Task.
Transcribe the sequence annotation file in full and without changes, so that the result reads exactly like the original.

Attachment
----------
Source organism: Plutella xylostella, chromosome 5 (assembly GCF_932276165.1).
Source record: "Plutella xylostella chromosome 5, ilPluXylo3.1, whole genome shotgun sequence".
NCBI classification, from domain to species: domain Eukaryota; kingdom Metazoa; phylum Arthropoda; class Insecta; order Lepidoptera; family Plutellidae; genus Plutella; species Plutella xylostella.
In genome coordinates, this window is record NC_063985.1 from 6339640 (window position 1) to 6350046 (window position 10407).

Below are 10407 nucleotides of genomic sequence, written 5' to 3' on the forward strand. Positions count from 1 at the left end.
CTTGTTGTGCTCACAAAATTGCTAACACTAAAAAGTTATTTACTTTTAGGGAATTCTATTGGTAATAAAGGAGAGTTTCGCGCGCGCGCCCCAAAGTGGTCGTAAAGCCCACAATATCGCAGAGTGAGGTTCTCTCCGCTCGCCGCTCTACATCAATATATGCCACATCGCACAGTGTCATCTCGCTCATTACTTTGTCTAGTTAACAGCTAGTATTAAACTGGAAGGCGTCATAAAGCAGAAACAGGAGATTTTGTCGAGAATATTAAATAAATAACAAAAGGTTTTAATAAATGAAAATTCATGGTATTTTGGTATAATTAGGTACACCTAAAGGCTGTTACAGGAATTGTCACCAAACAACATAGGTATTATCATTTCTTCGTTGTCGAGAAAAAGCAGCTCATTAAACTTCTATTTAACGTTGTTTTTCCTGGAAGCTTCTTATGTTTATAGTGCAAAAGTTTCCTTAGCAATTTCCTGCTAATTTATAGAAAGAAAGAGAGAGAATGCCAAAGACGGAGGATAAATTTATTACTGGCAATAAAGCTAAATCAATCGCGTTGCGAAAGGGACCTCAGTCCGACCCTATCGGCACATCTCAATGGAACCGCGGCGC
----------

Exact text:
Source organism: Plutella xylostella, chromosome 5 (assembly GCF_932276165.1).
Source record: "Plutella xylostella chromosome 5, ilPluXylo3.1, whole genome shotgun sequence".
NCBI classification, from domain to species: domain Eukaryota; kingdom Metazoa; phylum Arthropoda; class Insecta; order Lepidoptera; family Plutellidae; genus Plutella; species Plutella xylostella.
In genome coordinates, this window is record NC_063985.1 from 6339640 (window position 1) to 6350046 (window position 10407).

Below are 10407 nucleotides of genomic sequence, written 5' to 3' on the forward strand. Positions count from 1 at the left end.
CTTGTTGTGCTCACAAAATTGCTAACACTAAAAAGTTATTTACTTTTAGGGAATTCTATTGGTAATAAAGGAGAGTTTCGCGCGCGCGCCCCAAAGTGGTCGTAAAGCCCACAATATCGCAGAGTGAGGTTCTCTCCGCTCGCCGCTCTACATCAATATATGCCACATCGCACAGTGTCATCTCGCTCATTACTTTGTCTAGTTAACAGCTAGTATTAAACTGGAAGGCGTCATAAAGCAGAAACAGGAGATTTTGTCGAGAATATTAAATAAATAACAAAAGGTTTTAATAAATGAAAATTCATGGTATTTTGGTATAATTAGGTACACCTAAAGGCTGTTACAGGAATTGTCACCAAACAACATAGGTATTATCATTTCTTCGTTGTCGAGAAAAAGCAGCTCATTAAACTTCTATTTAACGTTGTTTTTCCTGGAAGCTTCTTATGTTTATAGTGCAAAAGTTTCCTTAGCAATTTCCTGCTAATTTATAGAAAGAAAGAGAGAGAATGCCAAAGACGGAGGATAAATTTATTACTGGCAATAAAGCTAAATCAATCGCGTTGCGAAAGGGACCTCAGTCCGACCCTATCGGCACATCTCAATGGAACCGCGGCGC